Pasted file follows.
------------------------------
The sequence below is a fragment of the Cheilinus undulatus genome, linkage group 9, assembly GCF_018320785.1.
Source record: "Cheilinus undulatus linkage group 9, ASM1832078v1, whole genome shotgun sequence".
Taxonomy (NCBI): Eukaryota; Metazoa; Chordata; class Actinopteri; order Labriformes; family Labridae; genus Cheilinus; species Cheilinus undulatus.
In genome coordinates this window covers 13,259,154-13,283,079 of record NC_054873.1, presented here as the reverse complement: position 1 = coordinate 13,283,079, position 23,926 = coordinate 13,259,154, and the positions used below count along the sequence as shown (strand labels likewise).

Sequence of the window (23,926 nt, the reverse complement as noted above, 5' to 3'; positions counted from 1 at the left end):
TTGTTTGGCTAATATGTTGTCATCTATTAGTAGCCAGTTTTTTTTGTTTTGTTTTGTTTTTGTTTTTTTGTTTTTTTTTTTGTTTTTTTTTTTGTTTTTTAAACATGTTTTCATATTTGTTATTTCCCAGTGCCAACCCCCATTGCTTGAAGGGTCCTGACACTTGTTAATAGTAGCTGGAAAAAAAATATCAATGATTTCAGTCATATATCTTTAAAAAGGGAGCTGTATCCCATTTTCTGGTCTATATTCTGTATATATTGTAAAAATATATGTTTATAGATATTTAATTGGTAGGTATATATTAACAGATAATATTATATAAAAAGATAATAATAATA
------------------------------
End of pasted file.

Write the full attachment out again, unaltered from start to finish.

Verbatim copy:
The sequence below is a fragment of the Cheilinus undulatus genome, linkage group 9, assembly GCF_018320785.1.
Source record: "Cheilinus undulatus linkage group 9, ASM1832078v1, whole genome shotgun sequence".
Taxonomy (NCBI): Eukaryota; Metazoa; Chordata; class Actinopteri; order Labriformes; family Labridae; genus Cheilinus; species Cheilinus undulatus.
In genome coordinates this window covers 13,259,154-13,283,079 of record NC_054873.1, presented here as the reverse complement: position 1 = coordinate 13,283,079, position 23,926 = coordinate 13,259,154, and the positions used below count along the sequence as shown (strand labels likewise).

Sequence of the window (23,926 nt, the reverse complement as noted above, 5' to 3'; positions counted from 1 at the left end):
TTGTTTGGCTAATATGTTGTCATCTATTAGTAGCCAGTTTTTTTTGTTTTGTTTTGTTTTTGTTTTTTTGTTTTTTTTTTTGTTTTTTTTTTTGTTTTTTAAACATGTTTTCATATTTGTTATTTCCCAGTGCCAACCCCCATTGCTTGAAGGGTCCTGACACTTGTTAATAGTAGCTGGAAAAAAAATATCAATGATTTCAGTCATATATCTTTAAAAAGGGAGCTGTATCCCATTTTCTGGTCTATATTCTGTATATATTGTAAAAATATATGTTTATAGATATTTAATTGGTAGGTATATATTAACAGATAATATTATATAAAAAGATAATAATAATA